It has been Lance Franklin Week in the AFL media, as each and every media outlet takes its turn feting the greatest goal kicker of our generation. Buddy’s start to the 2018 season has been electric in every sense of the word, as he powers a Sydney forward half short in both options and stature.
His tally sits at 14 goals, three behinds, and zero misses. It is an extraordinary number – almost five goals for every behind – that will not be maintained for the full year. Franklin’s career rate is 1.4 goals for every behind. That hasn’t stopped some people of wilted intellect predicting he will kick 100 goals this season, a rate no one has gotten close to since Franklin himself did it in 2008.
There isn’t much that can be said about Buddy that hasn’t been said this past fortnight. Jay Croucher captured Franklin perfectly in a piece he penned for this place a fortnight ago – he will be the player we recall first when we are old and complain incessently about how football just isn’t as good as it was.
Jay wrote that piece after Franklin’s eight goal haul against the West Coast Eagles in Round One (most of them coming at the Franklin end of Optus Stadium, as it is now known), and before his dual daggers against Greater Western Sydney this round just past. Those two bullets in the night, the pair of Mortal Kombat fatalities flawlessly executed over the GWS Giants, got me thinking: he does that an awful lot.
So I asked the only man who could help me: the fellow traveller that runs a data blog with a football bent, InsightLane. The blog has a meticulously curated database of score progression going back to 2008. I asked a very simple question: how many times has Lance Franklin scored during the time on portion of the fourth quarter of games, when the margin of the game has been within two goals either way (his team leading or trailing).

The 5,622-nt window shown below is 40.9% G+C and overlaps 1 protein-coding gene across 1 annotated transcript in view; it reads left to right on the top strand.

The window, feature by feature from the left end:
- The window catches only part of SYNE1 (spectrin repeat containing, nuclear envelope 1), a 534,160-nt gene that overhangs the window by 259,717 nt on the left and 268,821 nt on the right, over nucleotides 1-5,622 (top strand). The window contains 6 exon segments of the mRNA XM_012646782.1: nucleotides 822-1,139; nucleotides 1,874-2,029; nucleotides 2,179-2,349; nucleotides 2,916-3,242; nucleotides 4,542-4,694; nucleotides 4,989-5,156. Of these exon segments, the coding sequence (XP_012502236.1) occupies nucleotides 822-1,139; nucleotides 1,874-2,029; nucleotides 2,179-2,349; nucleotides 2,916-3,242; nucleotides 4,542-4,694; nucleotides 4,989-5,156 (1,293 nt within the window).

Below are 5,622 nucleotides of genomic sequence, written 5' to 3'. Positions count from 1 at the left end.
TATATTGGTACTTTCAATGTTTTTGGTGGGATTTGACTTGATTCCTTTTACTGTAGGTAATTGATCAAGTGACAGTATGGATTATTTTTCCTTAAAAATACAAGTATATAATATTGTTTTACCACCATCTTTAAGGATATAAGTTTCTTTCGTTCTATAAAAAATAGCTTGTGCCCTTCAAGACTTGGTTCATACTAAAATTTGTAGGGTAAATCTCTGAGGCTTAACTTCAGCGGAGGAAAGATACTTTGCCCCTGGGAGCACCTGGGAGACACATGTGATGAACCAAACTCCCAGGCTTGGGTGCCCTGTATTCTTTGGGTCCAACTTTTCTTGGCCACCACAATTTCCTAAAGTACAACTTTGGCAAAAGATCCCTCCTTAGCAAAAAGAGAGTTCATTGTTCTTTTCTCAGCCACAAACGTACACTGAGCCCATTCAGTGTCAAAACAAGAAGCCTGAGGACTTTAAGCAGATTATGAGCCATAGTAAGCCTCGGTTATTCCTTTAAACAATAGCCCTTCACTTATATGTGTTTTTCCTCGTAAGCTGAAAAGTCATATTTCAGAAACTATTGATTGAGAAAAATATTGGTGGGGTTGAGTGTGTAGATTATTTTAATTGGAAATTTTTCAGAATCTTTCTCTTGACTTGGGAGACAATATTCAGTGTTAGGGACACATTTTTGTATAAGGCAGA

It turns out not a great deal. Across all of his games, Franklin accounts for about 13 per cent of total shots taken, or around one in eight shots. That’s extraordinary, given he’s one of 36 players on the field, and one in 44 of the players in a given game. In those clutch situations, he has taken 9.5 per cent of the shots taken, or one in every ten. All things being equal, it suggests he is less involved in those tight situations than he is in regular play.
However that hides a fascinating nugget of information. Of the 19 scoring shots Franklin has landed in those clutch moments, 13 of them have been goals and just six of them behinds. He scores a goal around 50 per cent more often than the league at large. When the moment demands, Franklin has shown a capacity to rise to it, and to kick goals. We don’t know where he takes those shots from in a quantitative sense, but qualitatively, a significant number come from a spot on the ground mere mortals fear – the left half forward area, around the 50 metre arc. Here.
There isn’t a player in the league today I’d want roaming my forward line in this situation than Lance Franklin. His genius extends not just to goal kicking, but to goal kicking in clutch moments.
And given the number of goals kicked in this situation was less than I was anticipating, I thought stuff it, let’s make a video showing them all in succession. Here it is, with some extra goals sprinkled in for good measure.